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Lamp

Lamp

  • Place of origin:

    London (made)

  • Date:

    1747-1748 (made)

  • Artist/Maker:

    Marsh, Jacob (maker)

  • Materials and Techniques:

    Embossed and chased silver

  • Credit Line:

    Given by Miss Gladys Abecassis

  • Museum number:

    M.75&A-1949

  • Gallery location:

    Sacred Silver & Stained Glass, Room 83, The Whiteley Galleries, case 8A []

Hanukkah is the Festival of Lights. It celebrates the victory of Judas Maccabeus over the Syrian king Antiochus Epiphanes and the rededication of the Temple in Jerusalem in 165 BC. This winter festival lasts eight days and an extra flame is lit for each night of the festival.

Physical description

Silver hanukkah lamp: London hallmark for 1747-8, mark of the initials JLA framed in rich embossed and chased foliage against a background of scaled ornament, cast scrolls and shell border into the top of which is set the shammash (servitor lamp). At the bottom is a tray of eight lamps, above a trough fitted to a drain, to which a bowl is hooked. The bowl is round with swelling sides and swivel handle.

Place of Origin

London (made)

Date

1747-1748 (made)

Artist/maker

Marsh, Jacob (maker)

Materials and Techniques

Embossed and chased silver

Marks and inscriptions

Hallmarked London, 1747-8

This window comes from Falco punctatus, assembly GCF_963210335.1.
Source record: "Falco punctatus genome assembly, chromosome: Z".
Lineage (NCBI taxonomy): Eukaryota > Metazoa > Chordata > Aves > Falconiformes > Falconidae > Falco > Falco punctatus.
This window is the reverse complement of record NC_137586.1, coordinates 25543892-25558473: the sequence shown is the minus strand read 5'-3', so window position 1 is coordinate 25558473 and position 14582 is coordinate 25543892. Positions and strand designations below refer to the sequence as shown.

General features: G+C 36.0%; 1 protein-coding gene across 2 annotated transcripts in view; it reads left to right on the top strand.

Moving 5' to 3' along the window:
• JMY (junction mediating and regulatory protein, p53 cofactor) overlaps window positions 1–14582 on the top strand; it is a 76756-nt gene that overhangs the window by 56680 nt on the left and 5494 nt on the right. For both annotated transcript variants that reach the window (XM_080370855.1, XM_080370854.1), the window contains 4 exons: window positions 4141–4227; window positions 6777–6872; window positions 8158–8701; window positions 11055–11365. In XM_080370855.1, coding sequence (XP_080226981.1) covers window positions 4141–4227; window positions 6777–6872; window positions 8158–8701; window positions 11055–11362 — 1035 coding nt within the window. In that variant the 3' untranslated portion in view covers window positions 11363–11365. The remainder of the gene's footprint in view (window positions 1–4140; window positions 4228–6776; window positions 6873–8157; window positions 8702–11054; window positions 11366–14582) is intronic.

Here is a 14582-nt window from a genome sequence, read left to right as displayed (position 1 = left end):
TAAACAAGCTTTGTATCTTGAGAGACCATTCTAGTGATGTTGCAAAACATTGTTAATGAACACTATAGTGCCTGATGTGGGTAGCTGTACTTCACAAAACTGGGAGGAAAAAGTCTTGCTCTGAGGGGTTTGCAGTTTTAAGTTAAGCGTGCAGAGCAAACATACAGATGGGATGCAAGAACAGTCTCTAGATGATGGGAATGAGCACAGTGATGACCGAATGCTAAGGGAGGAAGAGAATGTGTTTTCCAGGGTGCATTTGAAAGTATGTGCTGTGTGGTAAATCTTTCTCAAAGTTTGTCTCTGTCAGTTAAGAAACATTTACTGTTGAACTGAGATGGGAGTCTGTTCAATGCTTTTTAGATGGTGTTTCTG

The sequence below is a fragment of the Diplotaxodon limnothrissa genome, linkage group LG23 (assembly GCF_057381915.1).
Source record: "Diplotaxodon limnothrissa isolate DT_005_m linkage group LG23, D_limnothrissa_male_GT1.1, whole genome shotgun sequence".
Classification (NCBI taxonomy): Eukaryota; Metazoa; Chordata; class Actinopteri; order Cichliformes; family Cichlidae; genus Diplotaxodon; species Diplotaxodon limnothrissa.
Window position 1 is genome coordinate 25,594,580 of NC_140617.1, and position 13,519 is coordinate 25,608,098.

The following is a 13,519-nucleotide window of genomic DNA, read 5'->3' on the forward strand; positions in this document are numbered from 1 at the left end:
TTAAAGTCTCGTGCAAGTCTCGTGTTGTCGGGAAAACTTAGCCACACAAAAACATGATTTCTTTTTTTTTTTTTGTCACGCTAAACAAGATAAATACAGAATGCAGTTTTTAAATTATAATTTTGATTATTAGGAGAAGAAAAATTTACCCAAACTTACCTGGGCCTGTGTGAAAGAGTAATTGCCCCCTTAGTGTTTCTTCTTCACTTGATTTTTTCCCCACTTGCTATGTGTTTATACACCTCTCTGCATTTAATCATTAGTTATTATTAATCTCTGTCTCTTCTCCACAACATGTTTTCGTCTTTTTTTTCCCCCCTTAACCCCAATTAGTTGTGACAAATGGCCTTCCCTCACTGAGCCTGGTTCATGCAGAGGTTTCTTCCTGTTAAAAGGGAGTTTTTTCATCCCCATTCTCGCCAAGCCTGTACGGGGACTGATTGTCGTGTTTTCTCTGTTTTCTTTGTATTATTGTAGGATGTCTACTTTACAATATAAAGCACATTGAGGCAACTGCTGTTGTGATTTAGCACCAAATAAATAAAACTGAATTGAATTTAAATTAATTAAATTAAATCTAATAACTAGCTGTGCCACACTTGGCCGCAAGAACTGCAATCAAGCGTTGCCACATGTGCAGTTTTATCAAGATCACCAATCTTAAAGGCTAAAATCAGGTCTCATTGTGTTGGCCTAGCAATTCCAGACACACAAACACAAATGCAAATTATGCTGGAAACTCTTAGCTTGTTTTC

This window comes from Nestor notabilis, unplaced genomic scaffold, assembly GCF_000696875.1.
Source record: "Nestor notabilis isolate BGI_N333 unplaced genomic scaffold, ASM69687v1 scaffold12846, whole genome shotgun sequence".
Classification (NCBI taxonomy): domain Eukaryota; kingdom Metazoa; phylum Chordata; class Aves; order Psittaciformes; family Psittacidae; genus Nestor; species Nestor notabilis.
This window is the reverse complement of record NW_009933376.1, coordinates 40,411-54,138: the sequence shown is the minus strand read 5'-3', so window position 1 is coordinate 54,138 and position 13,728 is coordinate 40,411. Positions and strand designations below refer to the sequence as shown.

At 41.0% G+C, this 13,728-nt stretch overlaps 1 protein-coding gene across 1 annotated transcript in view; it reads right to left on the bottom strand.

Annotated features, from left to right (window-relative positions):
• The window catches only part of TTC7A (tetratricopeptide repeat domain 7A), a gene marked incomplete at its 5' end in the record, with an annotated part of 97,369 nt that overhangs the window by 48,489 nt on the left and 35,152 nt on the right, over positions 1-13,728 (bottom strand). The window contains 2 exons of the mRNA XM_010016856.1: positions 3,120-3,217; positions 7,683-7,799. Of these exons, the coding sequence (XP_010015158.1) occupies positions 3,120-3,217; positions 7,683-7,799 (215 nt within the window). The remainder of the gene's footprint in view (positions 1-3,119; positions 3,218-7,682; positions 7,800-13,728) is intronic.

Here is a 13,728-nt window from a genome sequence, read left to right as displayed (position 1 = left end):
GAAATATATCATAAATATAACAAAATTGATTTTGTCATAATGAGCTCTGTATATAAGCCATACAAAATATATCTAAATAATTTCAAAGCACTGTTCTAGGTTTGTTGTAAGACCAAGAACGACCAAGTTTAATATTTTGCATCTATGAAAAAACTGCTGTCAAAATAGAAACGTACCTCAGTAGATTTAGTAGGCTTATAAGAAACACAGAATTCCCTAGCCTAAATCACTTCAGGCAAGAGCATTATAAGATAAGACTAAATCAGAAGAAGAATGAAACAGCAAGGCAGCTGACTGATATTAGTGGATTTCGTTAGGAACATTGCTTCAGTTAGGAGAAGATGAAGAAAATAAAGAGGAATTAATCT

Makers mark IM for Jacob Marsh

Dimensions

Height: 39 cm, Width: 25 cm, Diameter: 7.5 cm of bowl, Height: 10 cm of bowl with handle extended

Object history note

This lamp was made for Solomon de Aaron Abecassis, who came to Britain from Gibraltar in the early 18th century. The initials in the backplate are those of the donor's grandparents, Jules and Lavina Abecassis, who lived during the middle of the 19th century.

Historical context note

Jewish Worship
Judaism is the oldest religion in the world to worship the one God.World Jewry has three main groups: Sephardic, Askenazic and Mizrahi (the Jews who never left the Middle East). All are bound together by a common history and their adherence to the Torah (the first five books of the Hebrew Bible) and the Talmud (a compendium of rabbinic law and lore).

Jewish religious traditions and rituals centre on the home, the community and the synagogue. Central to Judaism is the observance of the Sabbath. This is a holy day, set apart from the rest of the working week. It begins one hour before sunset on Friday and ends on Saturday evening when three stars can be seen in the night sky.

The Jewish year revolves around a number of festivals, such as Passover. These originated in ancient times and embody multiple layers of meaning, from agricultural festivals to historical events.

Descriptive line

Hanukah lamp

Bibliographic References (Citation, Note/Abstract, NAL no)

Keen, Michael. Jewish Ritual Art in the Victoria and Albert Museum. London: HMSO, 1991. 43 p., ill. ISBN 0112904491.

Labels and date

Hanukkah Lamp
Hanukkah is the Festival of Lights. It celebrates the victory of Judas Maccabeus over the Syrian king Antiochus Epiphanes and the rededication of the Temple in Jerusalem in 165 BC. This winter festival lasts eight days and an extra flame is lit for each night of the festival.
London, England, 1747-8; by Jacob Marsh
(active 1726-72). Silver
Museum nos. M.75&A-1949 [22/11/2005]

Materials

Silver

Techniques

Embossing; Chasing

Subjects depicted

Scroll-work; Judaism

Categories

Judaism; Religion; Lighting; Metalwork

Collection

Metalwork Collection

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